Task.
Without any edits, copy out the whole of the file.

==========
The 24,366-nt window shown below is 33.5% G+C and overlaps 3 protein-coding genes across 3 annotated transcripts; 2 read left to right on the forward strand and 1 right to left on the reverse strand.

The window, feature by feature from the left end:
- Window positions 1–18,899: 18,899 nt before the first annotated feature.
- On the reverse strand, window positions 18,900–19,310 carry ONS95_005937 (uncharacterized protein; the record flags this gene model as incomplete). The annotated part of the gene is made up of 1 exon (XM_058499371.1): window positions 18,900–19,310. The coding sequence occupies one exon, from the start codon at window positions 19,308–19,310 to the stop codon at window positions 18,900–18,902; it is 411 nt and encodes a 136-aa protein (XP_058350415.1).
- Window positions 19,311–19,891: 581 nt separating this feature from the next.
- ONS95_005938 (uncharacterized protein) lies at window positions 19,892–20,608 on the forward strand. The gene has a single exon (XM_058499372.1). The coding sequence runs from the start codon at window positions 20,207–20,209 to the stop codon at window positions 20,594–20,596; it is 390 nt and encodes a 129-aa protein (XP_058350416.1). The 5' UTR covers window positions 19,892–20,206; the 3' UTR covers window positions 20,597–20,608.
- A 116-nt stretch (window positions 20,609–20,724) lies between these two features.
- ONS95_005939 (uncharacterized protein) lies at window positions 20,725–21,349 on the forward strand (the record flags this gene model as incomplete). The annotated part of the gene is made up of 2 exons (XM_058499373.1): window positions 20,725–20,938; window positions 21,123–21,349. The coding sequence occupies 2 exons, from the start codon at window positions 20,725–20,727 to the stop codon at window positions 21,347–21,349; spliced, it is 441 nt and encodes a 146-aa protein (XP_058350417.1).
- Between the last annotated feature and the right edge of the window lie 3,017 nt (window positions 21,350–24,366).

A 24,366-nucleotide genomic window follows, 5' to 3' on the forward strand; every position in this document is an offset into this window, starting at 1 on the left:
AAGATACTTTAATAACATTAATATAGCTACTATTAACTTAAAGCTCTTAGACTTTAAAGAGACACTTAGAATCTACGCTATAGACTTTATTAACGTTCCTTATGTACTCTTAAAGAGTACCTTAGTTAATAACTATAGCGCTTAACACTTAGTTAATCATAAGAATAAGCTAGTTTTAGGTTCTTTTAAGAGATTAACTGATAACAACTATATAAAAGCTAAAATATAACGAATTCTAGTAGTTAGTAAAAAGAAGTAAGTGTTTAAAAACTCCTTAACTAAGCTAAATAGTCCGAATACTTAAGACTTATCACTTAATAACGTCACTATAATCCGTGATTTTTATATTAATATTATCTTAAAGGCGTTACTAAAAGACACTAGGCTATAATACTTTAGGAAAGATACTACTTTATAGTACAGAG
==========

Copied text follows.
The 24,366-nt window shown below is 33.5% G+C and overlaps 3 protein-coding genes across 3 annotated transcripts; 2 read left to right on the forward strand and 1 right to left on the reverse strand.

The window, feature by feature from the left end:
- Window positions 1–18,899: 18,899 nt before the first annotated feature.
- On the reverse strand, window positions 18,900–19,310 carry ONS95_005937 (uncharacterized protein; the record flags this gene model as incomplete). The annotated part of the gene is made up of 1 exon (XM_058499371.1): window positions 18,900–19,310. The coding sequence occupies one exon, from the start codon at window positions 19,308–19,310 to the stop codon at window positions 18,900–18,902; it is 411 nt and encodes a 136-aa protein (XP_058350415.1).
- Window positions 19,311–19,891: 581 nt separating this feature from the next.
- ONS95_005938 (uncharacterized protein) lies at window positions 19,892–20,608 on the forward strand. The gene has a single exon (XM_058499372.1). The coding sequence runs from the start codon at window positions 20,207–20,209 to the stop codon at window positions 20,594–20,596; it is 390 nt and encodes a 129-aa protein (XP_058350416.1). The 5' UTR covers window positions 19,892–20,206; the 3' UTR covers window positions 20,597–20,608.
- A 116-nt stretch (window positions 20,609–20,724) lies between these two features.
- ONS95_005939 (uncharacterized protein) lies at window positions 20,725–21,349 on the forward strand (the record flags this gene model as incomplete). The annotated part of the gene is made up of 2 exons (XM_058499373.1): window positions 20,725–20,938; window positions 21,123–21,349. The coding sequence occupies 2 exons, from the start codon at window positions 20,725–20,727 to the stop codon at window positions 21,347–21,349; spliced, it is 441 nt and encodes a 146-aa protein (XP_058350417.1).
- Between the last annotated feature and the right edge of the window lie 3,017 nt (window positions 21,350–24,366).

A 24,366-nucleotide genomic window follows, 5' to 3' on the forward strand; every position in this document is an offset into this window, starting at 1 on the left:
AAGATACTTTAATAACATTAATATAGCTACTATTAACTTAAAGCTCTTAGACTTTAAAGAGACACTTAGAATCTACGCTATAGACTTTATTAACGTTCCTTATGTACTCTTAAAGAGTACCTTAGTTAATAACTATAGCGCTTAACACTTAGTTAATCATAAGAATAAGCTAGTTTTAGGTTCTTTTAAGAGATTAACTGATAACAACTATATAAAAGCTAAAATATAACGAATTCTAGTAGTTAGTAAAAAGAAGTAAGTGTTTAAAAACTCCTTAACTAAGCTAAATAGTCCGAATACTTAAGACTTATCACTTAATAACGTCACTATAATCCGTGATTTTTATATTAATATTATCTTAAAGGCGTTACTAAAAGACACTAGGCTATAATACTTTAGGAAAGATACTACTTTATAGTACAGAG